Thursday, February 28, 2013

No. 462 – The Weapon (Part II of Fear)

Performer: Rush
Songwriters: Geddy Lee, Alex Lifeson, Neil Peart
Original Release: Signals
Year: 1982
Definitive Version: Live Grace, 2004. The Count Floyd introduction is quintessential. I always have to hear this song start with it now.

My sophomore year at Wabash, when I was listening to Signals a lot, the must-see-TV show was The Day After. I steadfastly—pointedly even—refused to watch it and hid in the library as Ed and Jim and more than 100 million of their closest friends huddled around TVs watching it. At the time, there was nothing more terrifying than the prospect of nuclear war, and I didn’t want to watch a movie about it, because I knew how bad it would be. What was the point?

Many years later, after my curiosity at how others depicted the end of the world developed, I realized I had to see it, and it was really cheesy. Of course, considering that it was a TV movie from 1983, what was I expecting? The thing that grabbed me the most about seeing it for the first time in 2005 was how it was far less tense and horrifying than I had expected it to be.

I suppose this was partly due to the cheesiness factor—the more cartoonish something looks, the easier it is to discount it. But I think it had more to do with the fact that my existential fears had changed. Nuclear war and global annhilation no longer was the scariest thing I could imagine.

Two decades after The Day After, I was flipping through the TV one evening and stumbled across a documentary proclaiming the top 100 moments in televised history. As I started to watch, I mentally made my own list and tried to guess the top 10. Let’s see … Apollo 11, the Beatles on Ed Sullivan, the Challenger, JFK’s assassination, 9/11, the start of Desert Storm, Nixon’s resignation …

I was pretty close as it turned out, and I nailed the No. 1 moment. It wasn’t my No. 1 moment, but as soon as I saw the black title screen showing No. 2 as Apollo 11, I knew No. 1 was going to be 9/11.

Part of that no doubt was due to the newness of the event. 9/11 wasn’t 3 years old yet; Apollo 11 was 35 years old. The average TV viewer barely remembers what happened last week, let alone 35 years ago. When in doubt, OF COURSE, it would be the more recent event. It was like ESPN’s countdown of the top athletes of the 20th Century in 1999. There was no drama, because there was no question that No. 1 was going to be Michael Jordan, because no one remembered Jim Thorpe, and TV (let alone ESPN) didn’t exist back then anyway.

As soon as the segment on 9/11 ended, another title screen came up that said “A Rebuttal,” and the show gave the final word to Walter Cronkite. Cronkite said that in time, after the visceral impact of 9/11 eroded, Apollo 11 would regain its spot atop the rankings, because Apollo 11 represented man’s greatest accomplishment to date. Apollo 11 was about hope and achievement—the best that we could be—and 9/11 was all about fear and destruction—the worst that we could be. In the end, Cronkite said, hope and achievement always win out.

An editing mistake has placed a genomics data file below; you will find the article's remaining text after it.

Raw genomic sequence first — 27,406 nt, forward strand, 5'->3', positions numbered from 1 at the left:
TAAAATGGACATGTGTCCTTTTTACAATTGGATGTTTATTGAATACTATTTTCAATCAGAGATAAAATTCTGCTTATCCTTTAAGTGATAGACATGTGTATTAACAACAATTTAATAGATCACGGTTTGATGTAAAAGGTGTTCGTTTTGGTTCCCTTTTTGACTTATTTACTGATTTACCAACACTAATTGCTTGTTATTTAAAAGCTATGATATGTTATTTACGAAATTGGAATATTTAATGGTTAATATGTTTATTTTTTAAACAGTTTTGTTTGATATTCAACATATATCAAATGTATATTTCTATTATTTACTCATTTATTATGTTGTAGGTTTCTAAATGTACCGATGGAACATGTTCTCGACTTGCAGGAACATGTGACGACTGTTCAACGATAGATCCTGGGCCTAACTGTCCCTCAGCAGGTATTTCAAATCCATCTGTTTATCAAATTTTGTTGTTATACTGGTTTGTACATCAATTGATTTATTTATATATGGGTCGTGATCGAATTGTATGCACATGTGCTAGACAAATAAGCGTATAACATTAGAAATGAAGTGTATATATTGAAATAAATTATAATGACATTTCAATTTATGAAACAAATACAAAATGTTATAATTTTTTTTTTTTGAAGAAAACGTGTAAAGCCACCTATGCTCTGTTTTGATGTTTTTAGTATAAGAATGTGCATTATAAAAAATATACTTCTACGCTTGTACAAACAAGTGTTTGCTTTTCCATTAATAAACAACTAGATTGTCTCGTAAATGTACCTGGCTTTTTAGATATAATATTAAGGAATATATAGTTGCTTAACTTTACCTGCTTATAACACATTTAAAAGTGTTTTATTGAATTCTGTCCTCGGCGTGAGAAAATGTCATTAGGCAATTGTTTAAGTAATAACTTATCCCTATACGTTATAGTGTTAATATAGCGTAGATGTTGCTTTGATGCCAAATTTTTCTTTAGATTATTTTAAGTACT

I hope he’s right, but … I don’t know. Given another decade of perspective, it’s clear that the United States not only still hasn’t recovered from 9/11 but that man’s lesser qualities seem to be winning the day.

This country has regressed steadily, starting with requiring passports to go in and out of Canada, to trying to build a wall blockading Mexico, to surveilling online correspondence without a warrant, to allowing invasive body scanners in airports, to flying unmanned drones over our own country and backing politicians openly advocating torture, er, enhanced interrogation, and pre-emptive assassination of U.S. citizens, er, targeted killings of terrorists.

How could this possibly happen? There’s only one explanation: Since 9/11, the United States has become a nation ruled by fear—fear of death, fear of those who look or think different, fear of a lack of control.

At the time of The Day After, I thought this song had a literal meaning—The Weapon was a nuke. It wasn’t until years later, after I finally read 1984, that I realized I was wrong. This song isn’t about 1984 per se, but it doesn’t take a genius to envision Room 101 in Neil Peart’s lyrics.

I’m certain I’m closer to the day I will die than the day I was born. I don’t have a death wish, but—now closer to death—I’d rather lose my life than my dignity, and it’s becoming apparent that I live in a nation where a majority definitely would choose the former over the latter. It’s Patrick Henry turned on his head.

1984, the year, was 29 years ago, but it seems the possibility of Oceania remains firmly in the future, and the future is a lot closer than it ever has been before. Nuclear war? To me, there’s nothing scarier than the totalitarian scenario of 1984 coming to fruition—where every facet of your life is under surveillance and control, including your secret heart. That’s the unthinkable.

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